By Digital Producer and Presenter Rishi Davda
Singer Rihanna has found herself on the wrong side of the Indian government, after she and other "celebrities" were accused of "sensationalism" and not being "responsible" following their social media posts showing support for the farmers' protest.
Barbados-born Rihanna tweeted a link to a news article detailing the most recent development in the protest, which saw officials cut the internet in areas around the capital of New Delhi after demonstrators violently clashed with police.
#FarmersProtest was quickly trending on the social media platform with Rihanna's tweet gaining 500,000 likes and 250,000 retweets within 24 hours.
Rihanna's post to her 101 million Twitter followers has raised the profile of the protests and gained support from high-profile personalities around the world.
Teenage environmentalist Greta Thunberg joined in shortly after, sharing a link from her account and pledging "solidarity" with the farmers.
The protest has been going on for months now and is over new agricultural laws that have been introduced by Indian Prime Minister Narendra Modi.
The laws will change the way goods are sold, priced and stored. The government claim that they allow for online and interstate trading.
It would also give farmers the opportunity to sell their produce directly to private buyers instead of going through the government-regulated markets called ‘Mandis’.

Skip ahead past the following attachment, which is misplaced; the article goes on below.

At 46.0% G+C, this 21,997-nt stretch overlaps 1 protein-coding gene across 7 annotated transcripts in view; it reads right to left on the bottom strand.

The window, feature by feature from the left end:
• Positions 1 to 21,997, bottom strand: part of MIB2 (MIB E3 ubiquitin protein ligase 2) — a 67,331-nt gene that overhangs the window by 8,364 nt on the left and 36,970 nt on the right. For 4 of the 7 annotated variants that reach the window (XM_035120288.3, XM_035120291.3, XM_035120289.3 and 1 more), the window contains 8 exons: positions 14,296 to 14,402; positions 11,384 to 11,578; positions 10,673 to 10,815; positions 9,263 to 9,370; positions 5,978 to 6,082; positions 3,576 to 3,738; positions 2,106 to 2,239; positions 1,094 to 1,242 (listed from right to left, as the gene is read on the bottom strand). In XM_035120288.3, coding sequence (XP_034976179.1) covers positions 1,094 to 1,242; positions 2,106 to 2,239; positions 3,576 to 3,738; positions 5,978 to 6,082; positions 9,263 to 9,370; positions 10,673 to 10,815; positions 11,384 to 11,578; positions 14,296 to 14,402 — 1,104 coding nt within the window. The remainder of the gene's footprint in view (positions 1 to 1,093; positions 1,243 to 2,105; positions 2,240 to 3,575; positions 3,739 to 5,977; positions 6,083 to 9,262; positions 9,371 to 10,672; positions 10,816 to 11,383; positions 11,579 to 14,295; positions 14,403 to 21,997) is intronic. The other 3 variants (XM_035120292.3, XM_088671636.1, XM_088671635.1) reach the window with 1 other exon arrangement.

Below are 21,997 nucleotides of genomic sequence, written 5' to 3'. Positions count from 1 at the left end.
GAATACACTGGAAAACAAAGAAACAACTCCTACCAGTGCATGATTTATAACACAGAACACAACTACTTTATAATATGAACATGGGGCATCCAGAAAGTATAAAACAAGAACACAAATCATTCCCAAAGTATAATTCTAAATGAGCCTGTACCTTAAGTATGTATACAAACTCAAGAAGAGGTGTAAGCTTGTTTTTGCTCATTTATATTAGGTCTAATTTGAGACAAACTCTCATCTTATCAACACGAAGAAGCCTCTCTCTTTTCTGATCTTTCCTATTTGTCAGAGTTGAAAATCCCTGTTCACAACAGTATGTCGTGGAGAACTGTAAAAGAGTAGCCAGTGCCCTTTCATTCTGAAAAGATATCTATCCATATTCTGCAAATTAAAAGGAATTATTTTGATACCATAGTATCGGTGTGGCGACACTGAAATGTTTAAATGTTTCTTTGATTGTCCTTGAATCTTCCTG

Currently the price of produce is decided on the market floor, while minimum sale prices are assured.
However, many farmers feel that losing their assured prices as part of the new laws will weaken their bargaining power and could leave them vulnerable to exploitation by big private companies - meaning they will earn much less money.
The government of India isn't happy with the celebrity involvement and social media swirl surrounding the protest.
In a statement, it urged that "the facts be ascertained and a proper understanding of the issues at hand be undertaken".
Responding to the high-profile support, the Ministry of External Affairs said that "the temptation of sensationalist social media hashtags and comments, especially when resorted to by celebrities and others, is neither accurate nor responsible".
The new laws have proved especially controversial given the importance of agriculture to India. It is the primary source of income for around 58% of India's 1.3 billion population.
Tens of thousands of farmers have been camped out around the capital for months in a protest that at the start was very much peaceful - but that has changed.
On January 26 - a national holiday known as Republic Day - thousands of protesters on tractors, horses and foot stormed the historic Red Fort.
One protester was killed and hundreds were injured in during clashes with police, who used tear gas and batons to break up the crowd.
It doesn't look as if the violence will deescalate any time soon with Indian authorities ramping up security along three main protests sites outside the New Dehli border.
Police have introduced cemented iron spikes, steel barricades and barbed wire. Hundreds of extra riot officers have been deployed to the area.
Eleven rounds of talks were held between the Indian government and Farming Union ministers over the new rules. Prime Minister Modi reportedly offered to keep the laws on hold but farmers wanted to repeal them altogether.
Talks have since broken down and officials now state that after "a full debate and discussion", the Parliament of India has "passed reformist legislation relating to the agricultural sector."